Think of a time when you kept a secret from your parents. What was the secret about? Why didn’t you tell them? Chances are you were probably scared that they would disapprove in some way. But how would you feel if your daughter is now keeping similar secrets from you? Disappointed? Angry? Worried?
Most parents feel a mixture of emotions when they discover their children aren’t telling them the whole truth. So how can we encourage more openness to start with?
“Parents don’t realize that the white lie or avoidance of the truth is more about your child wanting to stay connected to you,” says clinical psychologist Dr. Tara Cousineau. “You are still the most important person in many ways. The trick is to create an environment where you are not judgmental and can hold your child’s perspective in view.
“Often this is simply by being open and honest in your own life – with your spouse and friends. Your daughter is a keen observer, and she’ll be more apt to feel confident to raise tricky subjects with you when she sees you act with integrity. She has to know that you’ll listen and help her without judging or jumping to conclusions.”
Often girls may find themselves in situations that they didn’t choose to be in, or may have turned uncomfortable – particularly in social situations. They don’t intend to lie about it. They are caught between protecting their friends and their social status, and protecting you from knowing about it. Acknowledge that these situations can arise and that you can help your daughter without her compromising her friendships.
Dr. Cousineau suggests creating a simple code word together that your daughter can use to alert you to a difficult situation or when there is a need to talk about a sensitive issue. Here are some common situations when code words come in handy:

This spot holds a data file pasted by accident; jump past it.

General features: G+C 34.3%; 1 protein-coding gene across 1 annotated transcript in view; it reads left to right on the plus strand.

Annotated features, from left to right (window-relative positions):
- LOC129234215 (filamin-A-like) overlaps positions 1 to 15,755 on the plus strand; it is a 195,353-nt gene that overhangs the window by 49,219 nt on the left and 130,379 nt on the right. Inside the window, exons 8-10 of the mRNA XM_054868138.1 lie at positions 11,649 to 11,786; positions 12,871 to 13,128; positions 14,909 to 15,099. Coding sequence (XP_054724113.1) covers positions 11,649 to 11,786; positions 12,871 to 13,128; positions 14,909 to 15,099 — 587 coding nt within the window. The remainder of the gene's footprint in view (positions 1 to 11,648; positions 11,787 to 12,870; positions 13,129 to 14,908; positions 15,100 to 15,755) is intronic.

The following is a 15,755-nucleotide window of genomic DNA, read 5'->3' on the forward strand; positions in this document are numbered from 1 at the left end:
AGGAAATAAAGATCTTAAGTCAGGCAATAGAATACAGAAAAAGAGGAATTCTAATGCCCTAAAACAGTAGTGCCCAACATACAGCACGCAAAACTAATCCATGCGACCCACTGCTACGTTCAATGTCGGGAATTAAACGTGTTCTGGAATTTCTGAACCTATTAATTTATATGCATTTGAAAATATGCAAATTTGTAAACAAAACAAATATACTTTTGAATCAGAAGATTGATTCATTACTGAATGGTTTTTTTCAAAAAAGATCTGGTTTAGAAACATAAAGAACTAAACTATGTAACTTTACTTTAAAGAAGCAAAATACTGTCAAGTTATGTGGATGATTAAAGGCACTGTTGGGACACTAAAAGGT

• Doing poorly at school
• Attending a party where there are drugs or alcohol
• Being touched inappropriately
• Engaging in problematic eating habits
• Being teased or harassed
• Having feelings hurt by a family member or friend.
The code should be private and taken seriously. If you both come up with a word or phrase and commit to it early on, it could prevent – and allow you to overcome – misunderstandings so that you can help her when she needs it most. She may want to use it when she’s in a difficult situation away from you, perhaps wanting you to come and help her. Reassure her you are always available and she can call or text you and use your agreed code word whenever necessary in these instances.
“It might be difficult and you might need to put your own panic aside. But keep in mind, if you aren’t calm and loving it may be hard for her to approach you again,” explains Dr. Cousineau, who says that you can be firm later on.
“The transition from childhood to adolescence can be challenging but that’s not a given,” says Dr. Cousineau. “First you need to be fully present and connected. Second, put yourself in her shoes and listen to what your daughter has to say. Make sure you let her know that you are glad she came to you.”
In his book
, psychologist Steve Biddulph suggest aunts, older sisters or female adult friends can play significant roles in girls’ lives by being other trusted people they can talk to. Having other female confidantes also lessens the intensity in the mother-daughter relationship. See if your daughter would like to give an aunt or friend of yours the code word too.
Figuring out your own mother-to-daughter code will build trust and encourage your daughter to reach out to you when dealing with the challenges of growing up. Open communication in this way will help develop her confidence at overcoming issues and let her get on with reaching her full potential.
So use our helpful action checklist to take Dr. Cousineau’s advice on creating a codeword and take the first steps in building trust with your daughter.
For the code to work, there are a few guidelines you should both agree to first:
• Put safety first
• Listen, don’t blame
• Always communicate in a positive way
• Come up with solutions and consequences together
• Understand that making mistakes is human and part of growing up
• Identify emergency contacts – people and numbers that can help.
Then follow these steps to make the codeword a powerful way for you and your daughter to build your communication and trust.
Article date: 25 June 2013
Review date: 25 June 2014
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